To extend our hypothesis, we used pharmacological (L-NIL treatment) and physiological (exercise) approaches to reduce iNOS activity and expression, respectively (14). We observed that neither L-NIL treatment nor exercise changed the total body weight, epididymal fat weight, or fasting insulin serum levels in aged mice compared with aged mice treated with vehicle (Fig. 3A–C). However, the clamp procedure revealed that L-NIL treatment and exercise were able to increase insulin sensitivity in aged mice compared with aged mice treated with vehicle (Fig. 3D). In addition, L-NIL treatment and exercise significantly increased insulin-stimulated glucose uptake in the soleus muscle in old mice (Fig. 3E).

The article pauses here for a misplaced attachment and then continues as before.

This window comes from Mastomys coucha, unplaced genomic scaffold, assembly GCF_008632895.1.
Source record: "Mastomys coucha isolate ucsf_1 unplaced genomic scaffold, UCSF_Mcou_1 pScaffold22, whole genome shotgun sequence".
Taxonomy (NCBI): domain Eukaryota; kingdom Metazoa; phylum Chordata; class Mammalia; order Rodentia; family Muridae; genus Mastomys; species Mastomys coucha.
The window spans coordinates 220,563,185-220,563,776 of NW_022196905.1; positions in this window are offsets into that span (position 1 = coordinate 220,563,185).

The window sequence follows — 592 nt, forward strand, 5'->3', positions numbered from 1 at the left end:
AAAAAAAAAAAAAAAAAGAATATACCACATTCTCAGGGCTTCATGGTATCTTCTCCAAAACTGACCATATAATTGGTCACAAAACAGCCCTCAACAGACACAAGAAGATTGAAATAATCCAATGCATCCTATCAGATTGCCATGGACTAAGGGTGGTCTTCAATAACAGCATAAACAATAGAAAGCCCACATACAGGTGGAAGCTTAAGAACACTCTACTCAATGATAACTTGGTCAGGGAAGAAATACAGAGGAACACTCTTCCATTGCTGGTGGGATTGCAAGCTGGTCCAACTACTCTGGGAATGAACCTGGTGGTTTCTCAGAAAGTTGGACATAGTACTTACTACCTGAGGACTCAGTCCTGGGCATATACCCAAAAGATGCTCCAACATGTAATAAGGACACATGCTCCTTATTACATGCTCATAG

We observed that exercise was able to reduce iNOS and increase endothelial NOS and neuronal NOS expression in the skeletal muscle of aged mice, whereas L-NIL treatment did not change the expression of these enzymes (Fig. 4A and B). In parallel, we observed that L-NIL did not change IKKβ phosphorylation and TNF-α expression, whereas exercise decreased IKKβ phosphorylation and TNF-α expression (Fig. 4C). L-NIL treatment and exercise increase insulin-induced IRβ, IRS-1, and Akt phosphorylation to a similar degree (by ∼45, 130, and 70%, respectively) compared with aged wild-type animals (Fig. 4D–F). In addition, L-NIL treatment and physical exercise reduced age-induced IRβ, IRS-1, and Akt S-nitrosation in the skeletal muscle of aged wild-type mice (Fig. 4G–I).